Life was a lot like that freshman lit classes, if you were lucky enough to have a good teacher. The one who made a student answer the character questions. Like Captain Ahab, in the Moby Dick novel. How did he affect you? Did he frighten you? Did you love him? What was he after? Did he change much during the time that you knew him? What most impressed you about him?
I just got back from Ireland 3 weeks ago today. It was my third trip. On that first trip, I had a gun pointed at my head by a British soldier and was not exactly sure why. I already had a history degree, but had to spend a few more years reading to find out why. On the second trip I had visited the the homestead of, the land of, a cluster of homesteads, of my ancestors. Baile, in Irish. The place that dated back to the thirteenth century. In the January 2010 trip, I traveled to Inishmore in the Aran Islands and looked out across the Atlantic, at a site where a fortress had been built 3,000 years ago. Inishmore was a place about hardship, in a land with little soil, and when Aran woman made heavy sweaters for fisherman-husbands to drown faster amidst the high seas because they did not know how to swim.
On the way to Inishmore, I got seasick, but tried to keep the contents of my stomach intact. I just closed my eyes, hoping that the 20 foot waves would disappear. And the contents of my stomach would not be visible to the world. Not really knowing, my cousin told me that I should have kept my eyes open, even though it was something within the ear involving equilibrium that was at risk. (And the sun had set and the horizon was not visible.)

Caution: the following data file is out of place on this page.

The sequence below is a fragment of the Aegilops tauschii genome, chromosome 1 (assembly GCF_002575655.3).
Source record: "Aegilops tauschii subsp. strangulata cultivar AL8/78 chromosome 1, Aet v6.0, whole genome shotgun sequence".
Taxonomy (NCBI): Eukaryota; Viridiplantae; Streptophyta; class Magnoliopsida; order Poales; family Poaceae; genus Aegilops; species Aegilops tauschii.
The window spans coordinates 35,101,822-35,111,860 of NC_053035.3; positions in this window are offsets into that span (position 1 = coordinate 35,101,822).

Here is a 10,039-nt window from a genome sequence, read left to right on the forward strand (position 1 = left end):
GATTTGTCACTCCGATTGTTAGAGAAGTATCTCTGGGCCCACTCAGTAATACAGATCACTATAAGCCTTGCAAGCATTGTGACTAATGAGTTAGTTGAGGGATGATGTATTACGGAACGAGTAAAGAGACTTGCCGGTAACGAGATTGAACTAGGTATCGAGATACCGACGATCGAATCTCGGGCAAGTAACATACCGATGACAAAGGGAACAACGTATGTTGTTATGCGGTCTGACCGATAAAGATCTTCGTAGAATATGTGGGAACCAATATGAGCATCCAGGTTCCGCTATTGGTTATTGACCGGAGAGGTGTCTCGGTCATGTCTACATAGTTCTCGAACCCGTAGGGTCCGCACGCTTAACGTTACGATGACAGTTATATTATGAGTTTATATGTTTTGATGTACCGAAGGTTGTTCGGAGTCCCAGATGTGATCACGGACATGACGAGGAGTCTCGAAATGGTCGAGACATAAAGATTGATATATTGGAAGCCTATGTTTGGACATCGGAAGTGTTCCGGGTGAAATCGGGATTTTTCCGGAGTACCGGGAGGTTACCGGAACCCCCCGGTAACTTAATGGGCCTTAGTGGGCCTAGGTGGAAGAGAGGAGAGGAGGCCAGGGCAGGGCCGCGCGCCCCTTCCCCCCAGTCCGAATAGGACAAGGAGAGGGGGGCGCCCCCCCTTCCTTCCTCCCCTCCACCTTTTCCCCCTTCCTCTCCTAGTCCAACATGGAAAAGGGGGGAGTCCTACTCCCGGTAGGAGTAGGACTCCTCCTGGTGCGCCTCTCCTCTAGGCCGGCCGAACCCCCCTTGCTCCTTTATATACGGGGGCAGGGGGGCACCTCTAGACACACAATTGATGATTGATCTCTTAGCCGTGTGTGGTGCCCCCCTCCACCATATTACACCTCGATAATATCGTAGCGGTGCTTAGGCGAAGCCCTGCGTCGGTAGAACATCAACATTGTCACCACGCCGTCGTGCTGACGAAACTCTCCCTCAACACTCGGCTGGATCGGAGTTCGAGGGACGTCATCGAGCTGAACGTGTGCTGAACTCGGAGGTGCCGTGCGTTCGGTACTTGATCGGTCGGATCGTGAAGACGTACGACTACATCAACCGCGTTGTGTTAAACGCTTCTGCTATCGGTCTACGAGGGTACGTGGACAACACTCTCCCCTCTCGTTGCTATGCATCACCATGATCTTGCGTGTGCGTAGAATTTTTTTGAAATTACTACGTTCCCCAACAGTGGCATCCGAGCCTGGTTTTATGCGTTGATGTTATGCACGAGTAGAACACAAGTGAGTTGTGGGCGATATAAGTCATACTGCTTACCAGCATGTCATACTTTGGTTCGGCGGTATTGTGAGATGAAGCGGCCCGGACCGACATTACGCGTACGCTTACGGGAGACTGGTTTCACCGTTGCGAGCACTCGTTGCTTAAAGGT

Trying to figure out, with my eyes open, the truth. Like where you were and where you were going. Trying to capture a few things, in music or story -- like what it meant to be Irish when you wake up in the morning, when you found your landlegs. Trying to figure out the sounds of the past, of the future, what the music all meant. The old songs. The traditional ones. The new ones.
I have been in 24 countries to date, and hope to add to the number. Before I die I want to finish a novel I started 5 years ago and put away. The Masterpiece.
Masterpieces. Reproductions. The variations on a theme. In a sense I think of that Victor Frankl comment about walking into a concentration camp with his masterpiece that had to be saved. At all cost.
So you write for the future. To leave the wisdom. In masterpieces, reproductions, replications. As the past conflicted with the future, as consciousness changes, beyond myself. And so a relationship, as ultimately the masterpiece was all along what you had put into your relationship while trying to hang onto your equilibrium, somewhere inside the ear.